2. it's a bad idea to cut a hole in the "oven" door to later insert a small piece of plexi-glass... instead, find a way to just attach it to the back
3. hinges are not user friendly
4. don't try to use the faces of the drawers for the doors... it's just a bad idea that leads to tears

Almost the "before" picture... I forgot to take one when we started working on it last week. Here we had already cut the hole for the sink and used the original drawer sides for bottoms of the microwave and oven spaces. There also used to be a thin drawer below where the sink is now that we removed last week.

I drilled holes and installed the knobs for the faucet (hot/cold) and for the 4 stove top knobs. My husband cut a piece of particle board for the oven door and cut a hole in it to insert a piece of scrap plexi-glass with silicone caulking (keep your fingers crossed on that one!)

Do not do this... if you are trying to use the drawer face... STOP. I'm just trying to save you an hour of blood, tears, and verbal censorship. Just suck it up and use a piece of particle board.

My husband installing the -particle board- microwave door since the oven door is still drying. What a handsome man!

Camster asleep on the job... she could have at least helped her dad hold the board steady! Jeez...

So far for this project we have spent $11.00 on hinges, chain (for the oven door), magnetic latch for microwave and oven doors, and a plastic plumbing elbow to use as a faucet. Everything else was free.

DIYODS Play Kitchen Part III will be coming soon!

May 11, 2010

Bebe: Swimsuit Edition

Sometimes I amaze myself with my thrifty-ness. Let's just say, I HATE spending money on things I can make out of other things I don't like. So I don't. Exhibit A: Today I was thinking that summer swimmin' weather is nearly upon us and Camster doesn't have a little swimsuit! My 4 nieces come up for a week every summer to visit. My mom and I take them to the local lake to do some swimmin', inter-tubin', and ice cream eatin'. All of which require a nifty thrifty swimsuit.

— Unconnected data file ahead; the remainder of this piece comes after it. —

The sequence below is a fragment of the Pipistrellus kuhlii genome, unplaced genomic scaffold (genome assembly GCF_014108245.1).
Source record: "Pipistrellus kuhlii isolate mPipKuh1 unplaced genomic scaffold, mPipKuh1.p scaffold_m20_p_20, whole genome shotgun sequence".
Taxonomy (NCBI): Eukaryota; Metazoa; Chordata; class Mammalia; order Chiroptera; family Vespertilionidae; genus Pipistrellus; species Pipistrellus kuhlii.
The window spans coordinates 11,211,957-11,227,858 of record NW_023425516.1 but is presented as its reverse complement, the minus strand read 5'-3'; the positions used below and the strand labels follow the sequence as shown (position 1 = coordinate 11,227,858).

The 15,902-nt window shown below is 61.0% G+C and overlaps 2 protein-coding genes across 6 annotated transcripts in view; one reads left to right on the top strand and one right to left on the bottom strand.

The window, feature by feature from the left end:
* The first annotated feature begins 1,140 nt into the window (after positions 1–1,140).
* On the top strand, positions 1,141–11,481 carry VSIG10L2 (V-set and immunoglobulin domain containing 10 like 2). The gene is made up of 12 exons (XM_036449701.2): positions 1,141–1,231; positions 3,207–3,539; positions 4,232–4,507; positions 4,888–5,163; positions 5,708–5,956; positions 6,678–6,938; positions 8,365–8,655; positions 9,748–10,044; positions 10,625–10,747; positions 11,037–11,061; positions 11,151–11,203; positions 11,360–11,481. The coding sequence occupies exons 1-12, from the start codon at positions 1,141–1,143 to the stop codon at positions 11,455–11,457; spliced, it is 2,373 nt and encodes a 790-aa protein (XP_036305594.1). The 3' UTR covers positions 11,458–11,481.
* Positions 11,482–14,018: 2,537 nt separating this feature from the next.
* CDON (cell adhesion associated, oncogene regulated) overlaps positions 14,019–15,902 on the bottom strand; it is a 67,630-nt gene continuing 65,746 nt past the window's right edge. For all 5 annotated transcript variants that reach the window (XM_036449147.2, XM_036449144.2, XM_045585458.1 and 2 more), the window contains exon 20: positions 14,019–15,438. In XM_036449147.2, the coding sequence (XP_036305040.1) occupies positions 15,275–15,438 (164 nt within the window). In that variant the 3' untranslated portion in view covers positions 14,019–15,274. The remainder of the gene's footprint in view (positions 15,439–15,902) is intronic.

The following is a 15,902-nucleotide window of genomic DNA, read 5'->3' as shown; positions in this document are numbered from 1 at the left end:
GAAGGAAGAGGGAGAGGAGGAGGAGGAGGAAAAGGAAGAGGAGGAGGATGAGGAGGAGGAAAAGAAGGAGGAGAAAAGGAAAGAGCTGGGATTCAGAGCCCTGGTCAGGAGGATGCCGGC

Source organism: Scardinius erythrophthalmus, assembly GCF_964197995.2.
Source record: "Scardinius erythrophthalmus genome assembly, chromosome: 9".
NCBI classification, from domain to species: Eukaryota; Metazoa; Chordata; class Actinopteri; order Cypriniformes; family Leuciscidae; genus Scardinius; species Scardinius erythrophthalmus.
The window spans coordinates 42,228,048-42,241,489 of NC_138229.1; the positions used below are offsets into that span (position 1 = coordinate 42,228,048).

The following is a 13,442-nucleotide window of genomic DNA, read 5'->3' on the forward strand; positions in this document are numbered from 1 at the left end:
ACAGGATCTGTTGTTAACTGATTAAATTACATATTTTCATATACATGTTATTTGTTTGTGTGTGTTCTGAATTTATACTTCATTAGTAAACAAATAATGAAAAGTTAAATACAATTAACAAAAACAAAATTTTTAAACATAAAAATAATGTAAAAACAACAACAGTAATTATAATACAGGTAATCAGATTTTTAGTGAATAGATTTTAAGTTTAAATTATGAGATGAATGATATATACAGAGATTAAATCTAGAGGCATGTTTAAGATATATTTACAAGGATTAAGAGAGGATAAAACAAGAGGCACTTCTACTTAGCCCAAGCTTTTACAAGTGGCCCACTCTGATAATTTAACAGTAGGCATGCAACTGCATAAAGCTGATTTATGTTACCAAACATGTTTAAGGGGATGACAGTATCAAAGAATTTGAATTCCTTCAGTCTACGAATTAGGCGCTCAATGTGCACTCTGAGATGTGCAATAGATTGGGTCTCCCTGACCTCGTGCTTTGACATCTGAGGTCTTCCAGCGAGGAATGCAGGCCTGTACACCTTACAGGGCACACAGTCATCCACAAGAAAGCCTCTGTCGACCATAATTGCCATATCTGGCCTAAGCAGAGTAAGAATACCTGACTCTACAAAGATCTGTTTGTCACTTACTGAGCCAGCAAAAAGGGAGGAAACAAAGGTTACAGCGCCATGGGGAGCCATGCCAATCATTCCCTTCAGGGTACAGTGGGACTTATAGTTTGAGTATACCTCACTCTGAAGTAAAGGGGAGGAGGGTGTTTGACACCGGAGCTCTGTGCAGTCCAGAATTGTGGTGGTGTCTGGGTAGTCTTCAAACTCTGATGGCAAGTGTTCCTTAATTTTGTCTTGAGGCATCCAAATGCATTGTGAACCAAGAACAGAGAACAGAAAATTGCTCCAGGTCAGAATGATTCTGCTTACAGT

Now, being my cheap self, I decided to make one. Instantly I thought of a maternity swimsuit I wore once while I was 7 months pregnant. You know the "tankini" type with the stomach panel in front... anywho- I whipped that thing out and started snipping!

Here's how you can do it too:

1. I basically just took one of her onesies that is a tad too big (that way the swimsuit fits next month when she'll use it) and traced around it to get the right shape and size.

2. Cut 2 (a front and a back) from the shape you traced. Don't forget to cut 1/4 inch out from your line for seam allowance! I also cut out a scoop neck on the back for style *wink wink*. Sporty right?!

3. Use a zig-zag stitch to sew the front and back pieces together at the sides and straps. Then fold over 1/4 inch and hem the arm holes, neck holes, and around the bottom. The zig-zag stitch helps the fabric maintain the 2-way stretch.  You could make a baby swimsuit out of any 2-way stretch fabric such as "jersey".

4. Add a closure to the bottom. I cut the snap bottom off of a onesie that Camster didn't fit in anymore (and was stained from accidentally going through a load of parental clothing) and sewed it onto the open bottom in order to make diapers easily accessible.

Here's the finished product. I will upload some pictures of her wearing it once we make it to the lake in a few weeks. It's not quite warm enough for a photo shoot yet...

May 10, 2010

First Mother's Day-- check!

So yesterday was my very first Mother's Day and it went quite well. My dad aptly dubbed it the best Mother's Day he'd ever had! I suppose I will have to come up with something on par for Father's Day since it's just around the corner.

We started out by giving the Camster a bath and dressing her in her Sunday best complete with coordinating hair accessories. Then (with sleepy baby in tow) we headed off to the grocery store to pick-up ingredients for special lamb kabobs... mmm. Our mouths were watering just reading the list! We also picked up some Spring mix salad, crumbled feta, pine nuts, and a vinaigrette to go with and also chibatta bread for a balanced plate. Look for the recipe below to enjoy your own batch of my Grammy's Lambys, or rather, Cami's Great-Grammy's Lambys! Or not. Either way.

Anywho- once the three of us arrived at my parents house Camster was bombarded with cameras like the damn paparazzi! Well... there were really only two cameras, but my mom was using that flash like there was no tomorrow.